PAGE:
Not many a person hasn’t heard of The Three Musketeers, but very few know the story’s true origin.
It was first published in France, in 1844 by Alexandre Dumas and is full of dramatic swordfights, dangerous love, and swashbuckling adventure. It has plenty of humour and almost absurd ridiculous conversations throughout. However, Dumas also touches on more serious topics; the rising political discordance in France, the consequences of marital affairs, and the brutal reality of war.
This novel is the basis of many a loved adaptation, and with good reason too. It’s a primarily light-hearted tale, about friendship, love and honour that hooks readers from the very first page. As a result, it’s one of the most compelling novels of the 19th century and by far Dumas’ best-known work.
It follows the young and impressionable d’Artagnan over the span of three years in France. Despite initially wanting to join the famous Musketeers of the Guard, he quickly becomes sidetracked and ends up on an entirely different adventure. He befriends the formidable Athos, Porthos and Aramis, falls in love with a mysterious woman, and irreparably entangles himself with the Queen of France and her own clandestine affairs. He rebels against traitorous leaders, rescues the stereotypical damsel-in-distress, and deals with heartbreak and regret as everything soon begins to spiral out of his control.
The Three Musketeers is one of my favourite novels for its heartwarming story of comradery and courage. Although many would agree with that statement, there are a few who would differ for a number of reasons.
The four main characters and likeable, interesting, and most importantly, realistic. Each of the Musketeers has their own life to lead, and each has a complicated past that still affects them today. They’re first introduced as fully-formed characters, and likewise, they exit the novel having grown and developed in the most plausible of ways. Without giving the story away, the villain is also an incredibly interesting and complex character. They’re not what you’d expect from the stereotypical ‘bad guy’, and get a suitable ending that is usually ignored in most novels.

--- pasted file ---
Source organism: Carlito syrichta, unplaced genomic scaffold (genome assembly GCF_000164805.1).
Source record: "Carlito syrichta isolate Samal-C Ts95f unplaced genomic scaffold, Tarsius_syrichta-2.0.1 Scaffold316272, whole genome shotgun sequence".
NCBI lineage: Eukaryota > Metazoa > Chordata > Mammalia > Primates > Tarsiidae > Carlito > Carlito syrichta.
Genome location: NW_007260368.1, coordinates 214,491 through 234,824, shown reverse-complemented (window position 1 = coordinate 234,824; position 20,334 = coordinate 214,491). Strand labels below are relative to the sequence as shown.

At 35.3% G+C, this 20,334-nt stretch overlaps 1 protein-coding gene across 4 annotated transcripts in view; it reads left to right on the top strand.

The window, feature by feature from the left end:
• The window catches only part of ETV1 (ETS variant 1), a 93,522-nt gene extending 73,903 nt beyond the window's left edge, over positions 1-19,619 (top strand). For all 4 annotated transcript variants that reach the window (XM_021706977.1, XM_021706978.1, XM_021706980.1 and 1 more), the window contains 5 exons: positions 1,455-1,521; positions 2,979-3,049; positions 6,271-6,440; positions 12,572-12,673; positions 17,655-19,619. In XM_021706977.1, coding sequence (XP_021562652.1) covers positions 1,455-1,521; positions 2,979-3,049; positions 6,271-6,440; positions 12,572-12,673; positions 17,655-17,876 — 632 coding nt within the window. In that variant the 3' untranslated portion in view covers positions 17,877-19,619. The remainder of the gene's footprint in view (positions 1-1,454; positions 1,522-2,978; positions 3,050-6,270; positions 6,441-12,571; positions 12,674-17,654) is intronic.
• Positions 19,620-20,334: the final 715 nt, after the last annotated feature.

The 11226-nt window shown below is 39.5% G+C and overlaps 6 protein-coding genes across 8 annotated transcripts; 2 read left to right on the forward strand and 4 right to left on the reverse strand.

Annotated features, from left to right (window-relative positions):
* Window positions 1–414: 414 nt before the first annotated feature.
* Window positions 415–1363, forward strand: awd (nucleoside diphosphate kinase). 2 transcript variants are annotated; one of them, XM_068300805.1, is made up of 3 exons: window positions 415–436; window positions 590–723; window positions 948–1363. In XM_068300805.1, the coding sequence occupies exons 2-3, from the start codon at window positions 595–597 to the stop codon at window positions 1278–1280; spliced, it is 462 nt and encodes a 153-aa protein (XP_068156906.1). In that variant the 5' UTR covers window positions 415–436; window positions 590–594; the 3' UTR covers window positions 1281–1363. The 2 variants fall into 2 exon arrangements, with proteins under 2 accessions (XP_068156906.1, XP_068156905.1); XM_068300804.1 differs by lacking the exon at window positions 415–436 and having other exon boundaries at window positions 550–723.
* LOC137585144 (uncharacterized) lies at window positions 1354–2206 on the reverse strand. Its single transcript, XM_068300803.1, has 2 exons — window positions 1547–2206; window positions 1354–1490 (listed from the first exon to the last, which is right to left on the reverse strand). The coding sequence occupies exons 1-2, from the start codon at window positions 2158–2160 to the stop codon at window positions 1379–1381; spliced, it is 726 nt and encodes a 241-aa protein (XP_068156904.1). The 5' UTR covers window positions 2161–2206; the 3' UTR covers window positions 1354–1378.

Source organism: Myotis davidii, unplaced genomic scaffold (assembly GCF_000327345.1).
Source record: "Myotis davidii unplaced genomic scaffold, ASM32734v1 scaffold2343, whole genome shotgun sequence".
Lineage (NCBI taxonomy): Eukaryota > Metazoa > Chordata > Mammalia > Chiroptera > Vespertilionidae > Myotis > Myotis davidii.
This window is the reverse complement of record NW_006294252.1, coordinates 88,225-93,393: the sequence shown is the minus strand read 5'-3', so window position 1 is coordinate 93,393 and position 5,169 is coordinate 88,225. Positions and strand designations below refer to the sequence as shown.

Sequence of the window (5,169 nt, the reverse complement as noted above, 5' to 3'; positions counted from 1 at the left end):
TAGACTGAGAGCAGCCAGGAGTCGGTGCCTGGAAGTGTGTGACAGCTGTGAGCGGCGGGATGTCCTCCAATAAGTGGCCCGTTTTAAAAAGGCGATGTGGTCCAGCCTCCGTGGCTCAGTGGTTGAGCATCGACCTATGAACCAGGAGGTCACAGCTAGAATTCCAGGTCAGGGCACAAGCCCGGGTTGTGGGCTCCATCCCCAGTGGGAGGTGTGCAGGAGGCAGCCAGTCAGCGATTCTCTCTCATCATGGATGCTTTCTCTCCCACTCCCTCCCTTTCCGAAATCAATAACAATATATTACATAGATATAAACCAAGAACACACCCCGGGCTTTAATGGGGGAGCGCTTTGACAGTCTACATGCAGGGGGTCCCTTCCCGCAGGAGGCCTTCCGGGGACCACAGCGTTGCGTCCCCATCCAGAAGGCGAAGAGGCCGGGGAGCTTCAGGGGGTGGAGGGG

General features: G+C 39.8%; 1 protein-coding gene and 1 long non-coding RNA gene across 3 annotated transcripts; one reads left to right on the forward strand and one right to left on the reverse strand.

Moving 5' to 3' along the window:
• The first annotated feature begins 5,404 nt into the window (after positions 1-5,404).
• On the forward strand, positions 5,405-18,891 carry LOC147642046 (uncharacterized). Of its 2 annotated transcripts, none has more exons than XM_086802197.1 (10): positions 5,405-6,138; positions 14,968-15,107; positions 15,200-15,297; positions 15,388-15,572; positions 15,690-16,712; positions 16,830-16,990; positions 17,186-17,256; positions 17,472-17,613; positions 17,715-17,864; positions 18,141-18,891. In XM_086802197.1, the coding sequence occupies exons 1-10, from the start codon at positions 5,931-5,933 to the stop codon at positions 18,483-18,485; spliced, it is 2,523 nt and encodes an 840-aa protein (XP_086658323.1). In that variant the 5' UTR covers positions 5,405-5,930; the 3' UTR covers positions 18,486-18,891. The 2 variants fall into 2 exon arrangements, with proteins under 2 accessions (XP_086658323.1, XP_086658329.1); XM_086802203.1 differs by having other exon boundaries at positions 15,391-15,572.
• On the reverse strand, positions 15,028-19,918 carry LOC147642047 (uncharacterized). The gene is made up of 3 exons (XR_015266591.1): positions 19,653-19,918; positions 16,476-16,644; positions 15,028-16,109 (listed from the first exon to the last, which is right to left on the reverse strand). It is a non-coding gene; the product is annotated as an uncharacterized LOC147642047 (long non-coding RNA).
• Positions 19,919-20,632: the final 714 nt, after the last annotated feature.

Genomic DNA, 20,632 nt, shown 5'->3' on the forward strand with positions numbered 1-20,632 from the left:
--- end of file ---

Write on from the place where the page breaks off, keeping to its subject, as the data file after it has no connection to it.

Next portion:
D’Artagnan may be a realistic character, but unfortunately, that also means he has a number of faults. One of which is falling in love at the drop of a hat. Although this might appeal to some, I personally found it grating for such a young man to proclaim his undying devotion to multiple women he barely knew.
“All for one and one for all” isn’t the only notable line in the book. The Three Musketeers is full of rich language and complex conversations that flow into one another. The words used will make the reader laugh and cry in equal measure. As brilliant as the language used by Dumas is, it can get a little dense at times. The novel is famous for its 60-page introduction, but don’t let that scare you! Some paragraphs are tougher to get through than others, but they only add to the atmosphere of this swashbuckling adventure.
Considering that this novel is centred around the Musketeers of the Guard, a traditional military branch of the royal family, there is quite a lot of bloodshed. It’s set in pre-revolution France where duels and war are commonplace, so murder is never far away.
Overall, I’d give Alexandre Dumas’s The Three Musketeers four out of five stars. Most critics consider it one of the greatest books in history for a reason after all. I’d definitely recommend this novel to anyone who’s a fan of adventure, action, or historical fiction. Although some parts of it can seem daunting to get through, it is well worth the read and won’t let you down!
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